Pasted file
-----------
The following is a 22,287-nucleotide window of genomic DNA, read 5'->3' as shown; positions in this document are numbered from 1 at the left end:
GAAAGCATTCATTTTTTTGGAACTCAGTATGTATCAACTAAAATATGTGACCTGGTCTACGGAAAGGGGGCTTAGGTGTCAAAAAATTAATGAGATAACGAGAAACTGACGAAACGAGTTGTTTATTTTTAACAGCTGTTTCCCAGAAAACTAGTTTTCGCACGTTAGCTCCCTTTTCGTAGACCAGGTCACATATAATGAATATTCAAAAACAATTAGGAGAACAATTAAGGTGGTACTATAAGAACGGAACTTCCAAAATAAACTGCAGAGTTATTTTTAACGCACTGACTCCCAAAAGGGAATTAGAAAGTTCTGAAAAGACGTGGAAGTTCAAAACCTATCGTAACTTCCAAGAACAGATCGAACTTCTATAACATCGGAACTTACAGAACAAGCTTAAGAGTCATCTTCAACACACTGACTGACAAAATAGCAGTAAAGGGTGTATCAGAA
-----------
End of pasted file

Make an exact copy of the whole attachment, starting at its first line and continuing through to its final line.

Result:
The following is a 22,287-nucleotide window of genomic DNA, read 5'->3' as shown; positions in this document are numbered from 1 at the left end:
GAAAGCATTCATTTTTTTGGAACTCAGTATGTATCAACTAAAATATGTGACCTGGTCTACGGAAAGGGGGCTTAGGTGTCAAAAAATTAATGAGATAACGAGAAACTGACGAAACGAGTTGTTTATTTTTAACAGCTGTTTCCCAGAAAACTAGTTTTCGCACGTTAGCTCCCTTTTCGTAGACCAGGTCACATATAATGAATATTCAAAAACAATTAGGAGAACAATTAAGGTGGTACTATAAGAACGGAACTTCCAAAATAAACTGCAGAGTTATTTTTAACGCACTGACTCCCAAAAGGGAATTAGAAAGTTCTGAAAAGACGTGGAAGTTCAAAACCTATCGTAACTTCCAAGAACAGATCGAACTTCTATAACATCGGAACTTACAGAACAAGCTTAAGAGTCATCTTCAACACACTGACTGACAAAATAGCAGTAAAGGGTGTATCAGAA